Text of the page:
Rhodes is one of the largest and most fertile of the Greek Islands, and because of its combination of beaches, archaeological sites, and extensive medieval town, is one of the most visited. The climate is particularly good, with the weather typically sunny and mild. The island is usually counted as one of the Dodecanese, but due to its importance for travelers is considered separately here.

The rock-rose is so prolific here that it has been named the ‘Island of Roses,’ though modern scholars doubt the ancient theory that the island’s name comes from the Greek word for rose. While the northern coast is renowned for its lively tourist resorts the south offers tranquil beaches and a slower, more simple pace of life.


The City of Rhodes is the largest settlement and capital city of the island of the same name . It is famous as the former site of the Colossus, one of the seven wonders of the ancient world. For the traveler, Rhodes City falls into four more or less distinct areas. The most important by far for most visitors is Rhodes Old Town, still enclosed by its medieval wall. Rhodes New Town, north and west of the Old Town, is an extensive and fairly non-descript modern city. The New Town’s eastern waterfront, comprising the Commercial Harbor, the yacht and ferry Mandhraki Harbor, and extensive Elli Beach may count as separate area. Finally, the Acropolis of Rhodes, the ruins of the ancient city, are about 2 km southwest of the Old Town.

Rhodes Old Town, a UNESCO World Heritage Site, is one of the best preserved and most extensive medieval towns in Europe, and is also the location of the excellent and important Rhodes Archaeological Museum, Megalou Alexandrou Square. The museum operates a tour of the city walls Tuesdays and Saturdays at 2:45 pm leaving from the Palace of the Grand Masters. This is not really a guided tour: visitors are simply allowed up on the walls to walk along the top of them at their own pace. This walk offers views of the town not otherwise available and is the best way to get an idea of the size of the town and the variety of its architecture.


Lindos provides a mix of history, beaches and the marina. It has only 700 inhabitants, who are outnumbered greatly by tourists. The village has many historic houses known as “Captains” houses, often dating from 16th, 17th or 18th century. The village is made up of a network of cobbled streets – all of which is entirely pedestrianised. The only modes of transport allowed are donkeys, mopeds and bikes. The houses are like small whitewashed boxes and sit beautifully on the hillside making it the most beautiful place on the island. The charm of this village is maintained by a preservation order which forbids any unauthorised building work to change it. Visit the ruins of the Acropolis and the reconstructed temple of Lindian Athena. Entrance fee to the Acropolis itself is € 6, but you do have a nice view from there. There is also the remains of an Ancient Amphitheatre carved into the slope of the Acropolis and you cannot miss Kleoboulous’s tomb, a small stone structure at the tip of the bay. You can also see St Paul’s Bay where the saint supposedly crashed on the island and brought Christianity with him.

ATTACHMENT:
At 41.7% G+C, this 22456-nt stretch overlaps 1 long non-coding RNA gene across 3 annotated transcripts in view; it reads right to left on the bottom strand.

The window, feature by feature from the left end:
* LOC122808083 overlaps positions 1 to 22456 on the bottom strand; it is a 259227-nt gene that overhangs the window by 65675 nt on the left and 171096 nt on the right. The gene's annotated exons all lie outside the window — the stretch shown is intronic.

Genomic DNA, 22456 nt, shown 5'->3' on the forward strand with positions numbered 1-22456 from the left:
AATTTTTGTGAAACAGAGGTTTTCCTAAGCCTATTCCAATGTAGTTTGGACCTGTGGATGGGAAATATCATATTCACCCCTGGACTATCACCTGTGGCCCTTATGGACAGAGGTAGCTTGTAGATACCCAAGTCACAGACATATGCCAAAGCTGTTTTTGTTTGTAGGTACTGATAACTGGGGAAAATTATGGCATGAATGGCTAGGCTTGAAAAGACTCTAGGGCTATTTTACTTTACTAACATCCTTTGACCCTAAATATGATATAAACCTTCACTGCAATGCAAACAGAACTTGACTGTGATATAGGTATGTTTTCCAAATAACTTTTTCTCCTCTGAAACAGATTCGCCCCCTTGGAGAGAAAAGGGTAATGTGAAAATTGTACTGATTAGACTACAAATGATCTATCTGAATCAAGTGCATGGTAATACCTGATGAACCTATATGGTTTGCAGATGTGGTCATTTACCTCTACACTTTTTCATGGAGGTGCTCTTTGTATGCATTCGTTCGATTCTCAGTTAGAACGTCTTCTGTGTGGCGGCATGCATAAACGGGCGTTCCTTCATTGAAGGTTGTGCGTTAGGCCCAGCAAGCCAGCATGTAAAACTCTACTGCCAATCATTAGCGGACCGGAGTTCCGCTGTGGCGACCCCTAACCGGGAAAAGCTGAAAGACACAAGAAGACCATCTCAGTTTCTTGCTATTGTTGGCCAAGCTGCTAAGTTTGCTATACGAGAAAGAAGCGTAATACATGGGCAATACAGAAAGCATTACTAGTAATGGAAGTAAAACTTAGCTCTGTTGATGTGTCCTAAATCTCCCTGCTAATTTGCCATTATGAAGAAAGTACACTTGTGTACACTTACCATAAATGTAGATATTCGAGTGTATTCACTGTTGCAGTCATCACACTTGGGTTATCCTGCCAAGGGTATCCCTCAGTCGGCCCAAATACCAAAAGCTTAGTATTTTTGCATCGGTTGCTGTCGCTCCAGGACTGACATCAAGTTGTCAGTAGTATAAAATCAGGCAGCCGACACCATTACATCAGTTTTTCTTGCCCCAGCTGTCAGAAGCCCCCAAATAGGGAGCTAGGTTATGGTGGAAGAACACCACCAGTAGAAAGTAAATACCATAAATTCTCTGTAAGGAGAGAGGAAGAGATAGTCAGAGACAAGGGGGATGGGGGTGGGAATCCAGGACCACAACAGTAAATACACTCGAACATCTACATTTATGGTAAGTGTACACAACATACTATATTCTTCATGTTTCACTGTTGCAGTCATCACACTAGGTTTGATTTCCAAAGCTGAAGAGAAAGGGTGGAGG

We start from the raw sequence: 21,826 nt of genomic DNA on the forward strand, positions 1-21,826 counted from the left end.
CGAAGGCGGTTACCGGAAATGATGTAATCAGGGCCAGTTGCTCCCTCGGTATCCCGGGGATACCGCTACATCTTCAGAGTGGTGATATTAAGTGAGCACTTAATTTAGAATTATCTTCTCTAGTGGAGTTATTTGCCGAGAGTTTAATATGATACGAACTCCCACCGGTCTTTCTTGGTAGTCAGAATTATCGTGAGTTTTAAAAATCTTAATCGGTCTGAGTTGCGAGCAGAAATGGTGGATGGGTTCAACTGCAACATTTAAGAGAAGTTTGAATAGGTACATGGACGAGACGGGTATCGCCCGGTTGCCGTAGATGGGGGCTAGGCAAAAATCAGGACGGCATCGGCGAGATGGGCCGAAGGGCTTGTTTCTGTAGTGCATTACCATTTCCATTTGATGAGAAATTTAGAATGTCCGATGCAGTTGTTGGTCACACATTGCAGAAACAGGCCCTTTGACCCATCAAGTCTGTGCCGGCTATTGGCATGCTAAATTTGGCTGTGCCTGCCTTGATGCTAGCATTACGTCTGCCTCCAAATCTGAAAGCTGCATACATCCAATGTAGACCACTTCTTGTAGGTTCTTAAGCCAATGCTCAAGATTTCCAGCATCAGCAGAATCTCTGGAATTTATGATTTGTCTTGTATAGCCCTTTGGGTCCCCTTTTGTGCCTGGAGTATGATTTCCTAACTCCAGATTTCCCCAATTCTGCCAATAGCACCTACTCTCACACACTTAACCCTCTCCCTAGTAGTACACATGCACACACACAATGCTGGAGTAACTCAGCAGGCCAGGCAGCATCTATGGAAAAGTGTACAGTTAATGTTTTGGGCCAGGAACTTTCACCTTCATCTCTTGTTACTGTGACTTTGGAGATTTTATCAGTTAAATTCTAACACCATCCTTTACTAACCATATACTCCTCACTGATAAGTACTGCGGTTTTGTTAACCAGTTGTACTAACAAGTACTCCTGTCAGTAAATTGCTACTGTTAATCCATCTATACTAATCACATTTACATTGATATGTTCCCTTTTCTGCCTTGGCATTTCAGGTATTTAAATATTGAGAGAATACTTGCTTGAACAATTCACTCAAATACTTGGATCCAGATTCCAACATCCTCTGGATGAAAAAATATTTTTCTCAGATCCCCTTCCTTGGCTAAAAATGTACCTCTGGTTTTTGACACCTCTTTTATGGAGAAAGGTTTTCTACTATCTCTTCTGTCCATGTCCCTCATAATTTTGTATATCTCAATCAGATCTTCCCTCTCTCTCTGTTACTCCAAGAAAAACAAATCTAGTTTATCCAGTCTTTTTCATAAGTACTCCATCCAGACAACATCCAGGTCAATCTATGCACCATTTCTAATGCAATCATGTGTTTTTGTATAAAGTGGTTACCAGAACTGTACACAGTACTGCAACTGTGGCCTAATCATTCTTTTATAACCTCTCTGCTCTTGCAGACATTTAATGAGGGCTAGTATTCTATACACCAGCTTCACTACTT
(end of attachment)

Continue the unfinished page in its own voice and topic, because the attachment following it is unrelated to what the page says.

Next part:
Lindos has many restaurants, all catering to tourists, and featuring food from every nationality you can think of. All staff are English speaking and menus are written in English. Most bars serve breakfast up until mid-afternoon so there is plenty of variety and choice. In terms of convenience food, there are several snack bars and several ‘crepe houses’ serving both sweet and savoury crepes – made fresh before your eyes – at very reasonable prices. Supermarkets stock an excellent array of foods and lots of imported English food so you will never be stranded without your favourite item.

One of the better Tavernas is the Acropolis View Taverna, where all the food on the menu is barbecued and tastes delicious, using local meat from Rhodes. Also worth a try is Maria’s Taverna.


There is a good variety of beaches on Rhodes. The east side of the island has almost continuous sandy beaches with calm waters. Beaches on the west are mostly more stony. The wind mostly comes in from the west and also the sea tends to be somewhat rougher to the west so that side of the island is better suited to surfing or kite boarding. A few famous ones include the beach in the City of Rhodes, Lindos Beach, just below the village of Lindos, Faliraki, Kalithea, Ladiko Beach, Afandou Beach & Tsambika Beach.